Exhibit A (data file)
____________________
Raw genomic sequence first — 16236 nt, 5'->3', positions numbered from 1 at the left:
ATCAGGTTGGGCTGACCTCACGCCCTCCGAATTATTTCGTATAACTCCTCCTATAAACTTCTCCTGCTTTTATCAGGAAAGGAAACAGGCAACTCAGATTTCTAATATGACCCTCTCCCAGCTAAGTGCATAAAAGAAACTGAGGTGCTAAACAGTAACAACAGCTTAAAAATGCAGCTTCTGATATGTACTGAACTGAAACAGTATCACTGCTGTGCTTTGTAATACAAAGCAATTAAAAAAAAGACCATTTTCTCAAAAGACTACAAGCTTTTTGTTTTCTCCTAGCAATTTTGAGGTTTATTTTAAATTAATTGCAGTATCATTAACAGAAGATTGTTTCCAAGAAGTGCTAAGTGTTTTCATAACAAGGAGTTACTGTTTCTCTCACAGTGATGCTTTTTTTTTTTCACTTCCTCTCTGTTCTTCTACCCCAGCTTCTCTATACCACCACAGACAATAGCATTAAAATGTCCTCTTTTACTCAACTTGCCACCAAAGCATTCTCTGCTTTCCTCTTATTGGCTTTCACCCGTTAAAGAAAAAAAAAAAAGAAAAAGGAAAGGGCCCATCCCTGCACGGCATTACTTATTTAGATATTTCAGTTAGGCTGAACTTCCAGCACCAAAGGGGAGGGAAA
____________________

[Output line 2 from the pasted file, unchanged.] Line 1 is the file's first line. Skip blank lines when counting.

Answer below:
ATCAGGTTGGGCTGACCTCACGCCCTCCGAATTATTTCGTATAACTCCTCCTATAAACTTCTCCTGCTTTTATCAGGAAAGGAAACAGGCAACTCAGATTTCTAATATGACCCTCTCCCAGCTAAGTGCATAAAAGAAACTGAGGTGCTAAACAGTAACAACAGCTTAAAAATGCAGCTTCTGATATGTACTGAACTGAAACAGTATCACTGCTGTGCTTTGTAATACAAAGCAATTAAAAAAAAGACCATTTTCTCAAAAGACTACAAGCTTTTTGTTTTCTCCTAGCAATTTTGAGGTTTATTTTAAATTAATTGCAGTATCATTAACAGAAGATTGTTTCCAAGAAGTGCTAAGTGTTTTCATAACAAGGAGTTACTGTTTCTCTCACAGTGATGCTTTTTTTTTTTCACTTCCTCTCTGTTCTTCTACCCCAGCTTCTCTATACCACCACAGACAATAGCATTAAAATGTCCTCTTTTACTCAACTTGCCACCAAAGCATTCTCTGCTTTCCTCTTATTGGCTTTCACCCGTTAAAGAAAAAAAAAAAAGAAAAAGGAAAGGGCCCATCCCTGCACGGCATTACTTATTTAGATATTTCAGTTAGGCTGAACTTCCAGCACCAAAGGGGAGGGAAA